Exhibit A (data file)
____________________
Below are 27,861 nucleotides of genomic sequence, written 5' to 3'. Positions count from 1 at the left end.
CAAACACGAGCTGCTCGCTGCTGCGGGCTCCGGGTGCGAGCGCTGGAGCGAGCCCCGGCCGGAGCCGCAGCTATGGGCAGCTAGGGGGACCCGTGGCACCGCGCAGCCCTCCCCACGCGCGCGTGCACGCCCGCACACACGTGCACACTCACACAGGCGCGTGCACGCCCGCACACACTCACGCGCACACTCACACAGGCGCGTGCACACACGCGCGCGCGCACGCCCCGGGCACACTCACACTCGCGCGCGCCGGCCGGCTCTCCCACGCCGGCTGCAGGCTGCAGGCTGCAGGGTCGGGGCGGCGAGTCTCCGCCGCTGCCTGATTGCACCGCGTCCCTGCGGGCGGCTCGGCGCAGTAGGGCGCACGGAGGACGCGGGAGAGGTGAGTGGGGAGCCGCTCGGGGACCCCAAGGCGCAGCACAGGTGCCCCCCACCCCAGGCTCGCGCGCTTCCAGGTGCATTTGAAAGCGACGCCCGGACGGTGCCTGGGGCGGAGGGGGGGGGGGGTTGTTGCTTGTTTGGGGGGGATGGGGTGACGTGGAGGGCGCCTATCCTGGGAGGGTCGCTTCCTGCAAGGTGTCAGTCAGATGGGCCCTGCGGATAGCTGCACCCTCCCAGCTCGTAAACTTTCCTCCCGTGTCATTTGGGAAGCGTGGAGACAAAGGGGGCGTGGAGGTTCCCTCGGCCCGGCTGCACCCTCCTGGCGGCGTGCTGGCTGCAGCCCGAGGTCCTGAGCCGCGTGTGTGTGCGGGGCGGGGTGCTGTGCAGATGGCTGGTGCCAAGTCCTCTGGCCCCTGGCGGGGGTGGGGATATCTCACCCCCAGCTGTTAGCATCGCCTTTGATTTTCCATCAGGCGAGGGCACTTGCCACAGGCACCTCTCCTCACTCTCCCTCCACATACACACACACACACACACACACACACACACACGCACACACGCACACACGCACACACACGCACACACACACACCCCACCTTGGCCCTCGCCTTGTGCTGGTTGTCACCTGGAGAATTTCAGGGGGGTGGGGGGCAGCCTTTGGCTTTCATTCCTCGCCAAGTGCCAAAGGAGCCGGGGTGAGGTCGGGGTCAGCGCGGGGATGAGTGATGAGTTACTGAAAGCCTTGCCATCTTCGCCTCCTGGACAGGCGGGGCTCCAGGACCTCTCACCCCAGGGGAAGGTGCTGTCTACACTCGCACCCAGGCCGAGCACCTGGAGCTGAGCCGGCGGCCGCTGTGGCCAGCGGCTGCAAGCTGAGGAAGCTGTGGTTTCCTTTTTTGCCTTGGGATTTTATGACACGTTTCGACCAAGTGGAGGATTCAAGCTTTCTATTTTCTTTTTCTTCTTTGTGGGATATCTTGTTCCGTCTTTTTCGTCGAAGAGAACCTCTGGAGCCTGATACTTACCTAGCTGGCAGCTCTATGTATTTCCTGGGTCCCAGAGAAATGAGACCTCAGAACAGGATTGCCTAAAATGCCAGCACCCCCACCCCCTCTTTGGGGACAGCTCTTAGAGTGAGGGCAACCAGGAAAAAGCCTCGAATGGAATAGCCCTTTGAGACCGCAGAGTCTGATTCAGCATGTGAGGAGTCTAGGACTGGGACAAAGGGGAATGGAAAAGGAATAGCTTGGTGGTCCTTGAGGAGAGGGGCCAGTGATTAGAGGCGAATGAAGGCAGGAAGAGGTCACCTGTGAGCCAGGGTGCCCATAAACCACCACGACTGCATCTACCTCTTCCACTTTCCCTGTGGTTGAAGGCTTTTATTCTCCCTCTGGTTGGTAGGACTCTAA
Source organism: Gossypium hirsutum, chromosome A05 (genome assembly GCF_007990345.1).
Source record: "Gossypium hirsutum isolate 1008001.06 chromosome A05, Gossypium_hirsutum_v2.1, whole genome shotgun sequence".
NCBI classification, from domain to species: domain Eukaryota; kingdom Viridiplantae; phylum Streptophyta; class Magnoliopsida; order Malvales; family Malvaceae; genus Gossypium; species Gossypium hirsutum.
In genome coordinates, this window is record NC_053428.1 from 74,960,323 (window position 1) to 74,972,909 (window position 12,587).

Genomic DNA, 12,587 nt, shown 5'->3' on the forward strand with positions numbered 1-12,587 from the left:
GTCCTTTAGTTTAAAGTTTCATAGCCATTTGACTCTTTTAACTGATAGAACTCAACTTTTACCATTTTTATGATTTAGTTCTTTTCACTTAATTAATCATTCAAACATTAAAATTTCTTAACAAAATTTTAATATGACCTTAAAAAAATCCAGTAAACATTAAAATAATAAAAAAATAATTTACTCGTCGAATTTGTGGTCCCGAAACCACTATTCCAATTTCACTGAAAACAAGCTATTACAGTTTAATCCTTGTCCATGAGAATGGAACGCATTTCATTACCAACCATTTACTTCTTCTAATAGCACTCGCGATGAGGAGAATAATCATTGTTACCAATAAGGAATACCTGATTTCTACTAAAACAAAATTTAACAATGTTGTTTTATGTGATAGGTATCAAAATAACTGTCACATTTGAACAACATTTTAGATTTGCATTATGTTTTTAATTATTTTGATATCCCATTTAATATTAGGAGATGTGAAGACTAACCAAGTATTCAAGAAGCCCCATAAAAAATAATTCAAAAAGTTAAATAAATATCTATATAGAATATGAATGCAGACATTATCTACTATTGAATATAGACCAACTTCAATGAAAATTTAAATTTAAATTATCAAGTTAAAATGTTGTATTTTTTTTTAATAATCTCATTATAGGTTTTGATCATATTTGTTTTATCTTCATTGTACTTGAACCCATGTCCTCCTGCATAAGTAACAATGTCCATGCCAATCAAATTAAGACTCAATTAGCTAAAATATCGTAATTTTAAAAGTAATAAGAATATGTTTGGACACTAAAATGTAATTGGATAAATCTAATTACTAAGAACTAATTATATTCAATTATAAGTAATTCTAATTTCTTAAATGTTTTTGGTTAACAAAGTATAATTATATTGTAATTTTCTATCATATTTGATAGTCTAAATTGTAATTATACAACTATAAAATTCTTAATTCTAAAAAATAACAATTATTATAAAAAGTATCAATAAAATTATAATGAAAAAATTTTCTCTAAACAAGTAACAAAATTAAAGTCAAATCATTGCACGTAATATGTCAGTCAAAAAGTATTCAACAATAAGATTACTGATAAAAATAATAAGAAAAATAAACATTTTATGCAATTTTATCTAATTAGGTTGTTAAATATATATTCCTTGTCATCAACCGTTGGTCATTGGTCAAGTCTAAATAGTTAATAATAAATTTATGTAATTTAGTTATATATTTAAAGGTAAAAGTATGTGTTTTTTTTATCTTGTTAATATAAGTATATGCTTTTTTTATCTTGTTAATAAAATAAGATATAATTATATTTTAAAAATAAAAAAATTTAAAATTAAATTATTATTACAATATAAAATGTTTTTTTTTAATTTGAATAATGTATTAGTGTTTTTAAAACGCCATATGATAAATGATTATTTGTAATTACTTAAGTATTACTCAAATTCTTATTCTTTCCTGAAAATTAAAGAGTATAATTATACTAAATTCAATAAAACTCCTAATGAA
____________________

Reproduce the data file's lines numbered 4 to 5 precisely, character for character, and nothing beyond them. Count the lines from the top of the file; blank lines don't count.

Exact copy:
Source record: "Gossypium hirsutum isolate 1008001.06 chromosome A05, Gossypium_hirsutum_v2.1, whole genome shotgun sequence".
NCBI classification, from domain to species: domain Eukaryota; kingdom Viridiplantae; phylum Streptophyta; class Magnoliopsida; order Malvales; family Malvaceae; genus Gossypium; species Gossypium hirsutum.